Risk factors for adolescent depression include female sex, a family history of depression, a personal history of trauma, family conflict, minority sexual orientation or having a chronic medical illness. There tends to be higher prevalence rates and more severe symptoms in adolescent girls as compared to adolescent boys and older adolescents as compared to younger adolescents. This may be due to hormonal fluctuations may that render adolescent women to be more vulnerable to depression. The fact that increased prevalence of depression correlates with hormonal changes in women, particularly during puberty, suggests that female hormones may be a trigger for depression. The gender gap in depression between adolescent men and women is mostly due to young women's lower levels of positive thinking, need for approval, and self-focusing negative conditions. Frequent exposure to victimization or bullying was related to high risks of depression, ideation and suicide attempts compare to those not involved in bullying. Nicotine dependence is also associated with depression, anxiety, and poor dieting, mostly in young men. Although causal direction has not been established, involvement in any sex or drug use is cause for concern. Children who develop major depression are more likely to have a family history of the disorder (often a parent who experienced depression at an early age) than patients with adolescent- or adult-onset depression. Adolescents with depression are also likely to have a family history of depression, though the correlation is not as high as it is for children.
There is also a substantial comorbidity rate with depression in children with anxiety disorder, conduct disorder, and impaired social functioning. Particularly, there is a high comorbidity rate with anxiety, ranging from 15.9% to 75%. Conduct disorders also have a significant comorbidity with depression in children and adolescents, with a rate of 23% in one longitudinal study. Beyond other clinical disorders, there is also an association between depression in childhood and poor psychosocial and academic outcomes, as well as a higher risk for substance abuse and suicide.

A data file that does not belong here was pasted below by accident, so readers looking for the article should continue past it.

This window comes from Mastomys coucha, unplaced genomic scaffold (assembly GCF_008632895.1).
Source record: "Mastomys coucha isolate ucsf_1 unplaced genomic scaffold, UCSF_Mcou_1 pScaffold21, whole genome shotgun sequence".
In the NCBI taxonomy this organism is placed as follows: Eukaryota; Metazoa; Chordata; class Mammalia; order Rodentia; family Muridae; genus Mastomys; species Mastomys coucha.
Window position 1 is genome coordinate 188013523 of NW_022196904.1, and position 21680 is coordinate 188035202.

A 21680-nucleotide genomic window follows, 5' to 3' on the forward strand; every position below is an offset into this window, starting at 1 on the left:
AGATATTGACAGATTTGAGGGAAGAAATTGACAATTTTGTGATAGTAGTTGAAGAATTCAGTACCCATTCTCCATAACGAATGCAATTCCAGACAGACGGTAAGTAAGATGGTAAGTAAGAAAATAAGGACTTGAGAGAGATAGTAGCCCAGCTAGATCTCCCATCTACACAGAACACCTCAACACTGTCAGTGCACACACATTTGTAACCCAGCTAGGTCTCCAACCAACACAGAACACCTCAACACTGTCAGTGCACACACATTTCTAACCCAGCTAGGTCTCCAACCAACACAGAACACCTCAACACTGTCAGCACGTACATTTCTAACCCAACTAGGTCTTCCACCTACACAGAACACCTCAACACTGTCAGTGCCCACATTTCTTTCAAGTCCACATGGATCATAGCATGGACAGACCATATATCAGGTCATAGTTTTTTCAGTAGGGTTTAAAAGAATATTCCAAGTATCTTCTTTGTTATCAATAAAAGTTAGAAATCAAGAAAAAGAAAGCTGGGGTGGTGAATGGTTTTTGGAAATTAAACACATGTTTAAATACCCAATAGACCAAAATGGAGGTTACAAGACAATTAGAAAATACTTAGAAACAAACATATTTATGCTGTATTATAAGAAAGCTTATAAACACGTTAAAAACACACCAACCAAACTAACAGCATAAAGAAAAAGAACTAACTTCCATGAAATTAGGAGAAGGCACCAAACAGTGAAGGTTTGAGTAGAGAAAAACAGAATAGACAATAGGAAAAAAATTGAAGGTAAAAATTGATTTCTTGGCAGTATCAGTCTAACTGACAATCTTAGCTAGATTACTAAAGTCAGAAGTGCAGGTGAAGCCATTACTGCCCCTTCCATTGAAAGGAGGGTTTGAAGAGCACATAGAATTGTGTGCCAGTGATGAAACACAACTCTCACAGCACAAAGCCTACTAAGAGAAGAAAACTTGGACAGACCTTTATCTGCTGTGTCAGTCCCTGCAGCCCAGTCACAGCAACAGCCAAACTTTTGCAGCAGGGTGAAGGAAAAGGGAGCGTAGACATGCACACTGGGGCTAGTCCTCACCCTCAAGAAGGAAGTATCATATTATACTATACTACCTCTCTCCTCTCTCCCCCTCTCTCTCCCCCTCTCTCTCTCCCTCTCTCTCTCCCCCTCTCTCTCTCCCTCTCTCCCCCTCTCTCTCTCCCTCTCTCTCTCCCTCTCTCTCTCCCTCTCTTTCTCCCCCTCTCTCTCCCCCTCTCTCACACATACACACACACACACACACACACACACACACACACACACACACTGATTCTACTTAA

The prevalence of psychiatric comorbidities during adolescence may vary by race and ethnicity.
Adolescents are engaged in a search for identity and meaning in their lives. They have also been regarded as a unique group with a wide range of difficulties and problems in their transition to adulthood. Academic pressure, intrapersonal and interpersonal difficulties, death of loved ones, illnesses, and loss of relationships have shown to be significant stressors in young people. While it is a normal part of development in adolescence to often experience distressing and disabling emotions, there is an increasing incidence of mental illness globally, mainly because of the breakdown in traditional social and family structures. Depression is usually a response to life events such as relationship or financial problems, physical illness, bereavement, etc. Some people can become depressed for no obvious reason and their suffering is just as real as those reacting from life events. Psychological makeup can also play a role in vulnerability to depression. People who have low self-esteem, who constantly view themselves and the world with pessimism, or are readily overwhelmed by stress may be especially prone to depression. Community surveys find that women are more likely than men to say they are under stress. Other studies suggest that women are more likely than men to become depressed in response to a stressful event. Women are also more likely to experience certain kinds of severe stress, such as child sexual abuse, adult sexual assaults, and domestic violence.